The Manatee County School Board may be a tattered institution that's earned the current mistrust of its constituents. However, years of rubber-stamping an administration that was more focused on protecting its fiefdom of high-paying patronage jobs and the sway that came with the lucrative construction contracts and consulting gigs it awarded, ultimately led to a shake-up that once seemed unimaginable.
In the wake of the financial mess that only began with the revelation of a massive healthcare deficit, and ended with the revelation that millions of dollars that had been shell-gamed to show a giant surplus, were actually a mirage papering over a giant shortfall, there is now the opportunity to move forward in building an organization that truly serves its intended purpose – supporting the education of our community's youth.
With disaster often comes opportunity and the truth of the matter is, absent the sort of internal collapse the district experienced, the kind of top down reform that now seems entirely possible would have never been able to happen. The powers that be simply had too much juice for anyone to really threaten the status quo. The unfortunate reality is that when things seem to be going well, voters pay the least amount of attention. During the inflated boom years when the district was flushed with revenues and Manatee's population growth seemed infinite, much happened with few people noticing – and those who did had a very hard time getting others excited.
Going into 2010, however, taxpayers were beginning to raise serious questions about where their sizable investment was going. As property values plummeted and the decline of resources in the classroom became painfully obvious, people wanted to know why hundreds of millions of dollars couldn't seem to go very far. There was suddenly an audience for reformers who pointed out the bloated salaries downtown, the job redundancy, and the plethora of new schools despite thousands of empty seats. In that year's elections, Julie Aranibar and Karen Carpenter won election by running against the status quo.
Their dogged pursuit of answers amid an opaque institution may have earned them disdain and ridicule from some, but it was a beacon of hope to others. Dave “Watchdog” Miner had been defeated twice in trying to break the gridlock by winning a seat on the board, but by the 2012 elections had built a legion of supporters interested to hear his demands for transparency. In November, he was elected in a landslide. The reformers now have a three vote majority as well as the chair and vice chair positions.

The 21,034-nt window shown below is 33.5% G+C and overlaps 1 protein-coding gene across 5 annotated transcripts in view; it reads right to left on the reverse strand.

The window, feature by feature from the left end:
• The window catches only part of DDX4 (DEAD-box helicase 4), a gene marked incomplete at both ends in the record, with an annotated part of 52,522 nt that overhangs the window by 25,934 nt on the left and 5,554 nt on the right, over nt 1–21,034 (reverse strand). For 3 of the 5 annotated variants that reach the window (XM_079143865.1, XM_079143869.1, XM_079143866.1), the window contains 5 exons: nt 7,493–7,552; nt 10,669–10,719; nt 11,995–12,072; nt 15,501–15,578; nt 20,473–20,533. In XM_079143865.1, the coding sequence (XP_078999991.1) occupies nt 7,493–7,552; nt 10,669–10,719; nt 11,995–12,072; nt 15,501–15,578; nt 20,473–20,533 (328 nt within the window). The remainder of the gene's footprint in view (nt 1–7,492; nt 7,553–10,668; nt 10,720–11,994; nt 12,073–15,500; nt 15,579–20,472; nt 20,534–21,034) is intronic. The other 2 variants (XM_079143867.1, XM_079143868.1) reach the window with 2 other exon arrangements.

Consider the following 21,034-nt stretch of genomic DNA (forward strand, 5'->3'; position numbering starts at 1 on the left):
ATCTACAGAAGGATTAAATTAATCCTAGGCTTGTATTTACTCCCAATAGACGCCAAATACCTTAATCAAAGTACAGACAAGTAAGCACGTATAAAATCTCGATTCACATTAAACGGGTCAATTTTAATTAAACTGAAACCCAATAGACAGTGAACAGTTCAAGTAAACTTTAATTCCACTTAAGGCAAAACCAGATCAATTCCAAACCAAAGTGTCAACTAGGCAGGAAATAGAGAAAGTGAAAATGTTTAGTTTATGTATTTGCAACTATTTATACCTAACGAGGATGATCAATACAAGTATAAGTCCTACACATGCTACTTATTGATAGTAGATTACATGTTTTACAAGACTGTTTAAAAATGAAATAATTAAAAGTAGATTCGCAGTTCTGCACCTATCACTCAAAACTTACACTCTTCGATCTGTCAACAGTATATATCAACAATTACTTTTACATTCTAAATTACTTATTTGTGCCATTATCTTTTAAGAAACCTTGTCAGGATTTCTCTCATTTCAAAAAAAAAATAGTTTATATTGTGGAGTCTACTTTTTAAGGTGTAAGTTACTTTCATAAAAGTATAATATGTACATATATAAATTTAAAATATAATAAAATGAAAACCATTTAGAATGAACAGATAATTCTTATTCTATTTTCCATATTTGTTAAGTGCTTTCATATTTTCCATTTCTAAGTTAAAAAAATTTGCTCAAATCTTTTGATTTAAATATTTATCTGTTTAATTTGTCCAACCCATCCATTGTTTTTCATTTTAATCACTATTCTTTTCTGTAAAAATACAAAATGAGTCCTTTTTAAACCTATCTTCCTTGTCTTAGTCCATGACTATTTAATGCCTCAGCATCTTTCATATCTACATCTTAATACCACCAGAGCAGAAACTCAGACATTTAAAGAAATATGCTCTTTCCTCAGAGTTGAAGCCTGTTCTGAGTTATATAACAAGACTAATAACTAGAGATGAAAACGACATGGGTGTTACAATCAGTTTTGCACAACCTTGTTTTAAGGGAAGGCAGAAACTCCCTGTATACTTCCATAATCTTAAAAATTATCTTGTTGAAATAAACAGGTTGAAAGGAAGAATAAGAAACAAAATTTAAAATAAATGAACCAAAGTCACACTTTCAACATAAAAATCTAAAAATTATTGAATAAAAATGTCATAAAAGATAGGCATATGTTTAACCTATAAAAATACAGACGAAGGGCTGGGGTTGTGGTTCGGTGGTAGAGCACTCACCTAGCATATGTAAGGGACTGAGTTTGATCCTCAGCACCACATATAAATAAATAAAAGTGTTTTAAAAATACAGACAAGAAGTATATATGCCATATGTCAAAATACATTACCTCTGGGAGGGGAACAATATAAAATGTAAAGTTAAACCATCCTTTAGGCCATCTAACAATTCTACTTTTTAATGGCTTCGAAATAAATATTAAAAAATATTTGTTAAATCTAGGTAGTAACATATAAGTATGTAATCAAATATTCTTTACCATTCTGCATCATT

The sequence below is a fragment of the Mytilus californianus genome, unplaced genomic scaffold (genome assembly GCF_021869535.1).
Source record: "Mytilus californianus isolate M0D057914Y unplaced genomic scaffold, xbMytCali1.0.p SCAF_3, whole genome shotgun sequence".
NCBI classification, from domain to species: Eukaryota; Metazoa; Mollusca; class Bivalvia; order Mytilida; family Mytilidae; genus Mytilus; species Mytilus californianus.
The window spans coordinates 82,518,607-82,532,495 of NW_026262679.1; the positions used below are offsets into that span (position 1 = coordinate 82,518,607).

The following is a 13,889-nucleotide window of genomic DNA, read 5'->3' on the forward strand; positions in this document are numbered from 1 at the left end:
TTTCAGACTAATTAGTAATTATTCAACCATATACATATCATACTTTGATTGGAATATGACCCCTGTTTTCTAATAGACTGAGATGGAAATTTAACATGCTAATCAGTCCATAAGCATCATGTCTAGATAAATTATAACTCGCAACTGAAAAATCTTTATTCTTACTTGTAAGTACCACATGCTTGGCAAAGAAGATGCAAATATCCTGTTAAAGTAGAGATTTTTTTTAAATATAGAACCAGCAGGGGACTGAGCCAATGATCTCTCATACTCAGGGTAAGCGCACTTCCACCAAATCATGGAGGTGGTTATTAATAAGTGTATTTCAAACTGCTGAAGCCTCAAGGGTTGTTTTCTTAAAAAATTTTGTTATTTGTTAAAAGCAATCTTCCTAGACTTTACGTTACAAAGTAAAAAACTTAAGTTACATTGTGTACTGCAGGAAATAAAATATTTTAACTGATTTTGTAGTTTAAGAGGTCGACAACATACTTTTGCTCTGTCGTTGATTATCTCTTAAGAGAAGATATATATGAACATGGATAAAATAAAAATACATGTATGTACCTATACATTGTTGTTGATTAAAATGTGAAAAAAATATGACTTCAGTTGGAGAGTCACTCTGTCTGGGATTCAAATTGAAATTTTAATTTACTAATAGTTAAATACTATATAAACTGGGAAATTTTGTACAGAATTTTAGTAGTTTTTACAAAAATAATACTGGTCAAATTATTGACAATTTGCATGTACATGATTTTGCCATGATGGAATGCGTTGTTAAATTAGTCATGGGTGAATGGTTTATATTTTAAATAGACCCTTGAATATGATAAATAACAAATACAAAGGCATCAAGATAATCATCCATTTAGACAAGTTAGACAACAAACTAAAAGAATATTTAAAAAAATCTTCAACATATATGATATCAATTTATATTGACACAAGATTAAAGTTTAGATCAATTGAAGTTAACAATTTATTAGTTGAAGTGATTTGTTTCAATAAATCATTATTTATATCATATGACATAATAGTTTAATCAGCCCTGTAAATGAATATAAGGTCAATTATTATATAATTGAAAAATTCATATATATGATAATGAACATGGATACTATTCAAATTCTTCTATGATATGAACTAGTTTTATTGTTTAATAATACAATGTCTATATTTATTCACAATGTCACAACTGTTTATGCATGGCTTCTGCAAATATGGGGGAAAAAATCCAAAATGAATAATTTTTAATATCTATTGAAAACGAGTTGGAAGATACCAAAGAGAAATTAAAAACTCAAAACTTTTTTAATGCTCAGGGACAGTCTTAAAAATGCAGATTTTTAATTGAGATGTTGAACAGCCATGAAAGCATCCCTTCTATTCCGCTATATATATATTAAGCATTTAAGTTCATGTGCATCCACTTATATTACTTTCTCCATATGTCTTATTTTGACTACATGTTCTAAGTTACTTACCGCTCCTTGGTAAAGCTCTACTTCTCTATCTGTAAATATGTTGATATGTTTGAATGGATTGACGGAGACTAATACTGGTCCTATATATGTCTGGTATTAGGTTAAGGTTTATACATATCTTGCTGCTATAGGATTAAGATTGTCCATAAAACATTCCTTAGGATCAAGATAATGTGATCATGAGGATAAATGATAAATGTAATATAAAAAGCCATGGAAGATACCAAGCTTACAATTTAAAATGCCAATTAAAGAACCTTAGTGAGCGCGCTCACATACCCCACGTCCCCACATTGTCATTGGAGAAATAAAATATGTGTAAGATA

When he won election, Mr. Miner told me that his primary goal was to help build a district that would be a model of transparency not just for Florida, but the nation. That might sound rather ambitious given the current state of affairs, but when it comes to government, sunshine really is the best disinfectant. Openness is the only thing that can even begin to restore the public trust at this moment, and while transparency was often lamented for its inconvenience in the past, one would have a hard time making that case in light of where a closely-guarded approach has landed this community.
When the budgetary disaster finally imploded, it was clear that many forces were poised to paper over it, while doing everything possible to maintain the status quo, even if it had to endure a few minor facelifts. But those efforts failed and many of the people who urged them are now gone, or headed toward the exit. The citizens have spoken. The teachers have spoken. The parents have spoken. The status quo – any version of it – is unacceptable.
The Manatee County School District will move forward and the best way to do that is to honestly attempt just what Mr. Miner suggested: build a model of transparency that redefines open government. Once that happens, the district may learn a simple truth of public administration: when resources are honestly directed toward the end goal in the most efficient manner possible, there is nothing that is inconvenient to have the public aware of. When public information becomes uncomfortable in public, it's a good indication that much has gone awry.
Dennis Maley's column appears every Thursday and Sunday in The Bradenton Times. He can be reached at firstname.lastname@example.org. Click here to visit his column archive. You can also follow Dennis on Facebook. Sign up for a free email subscription and get The Bradenton Times' Thursday Weekly Recap and Sunday Edition delivered to your email box each week at no cost.
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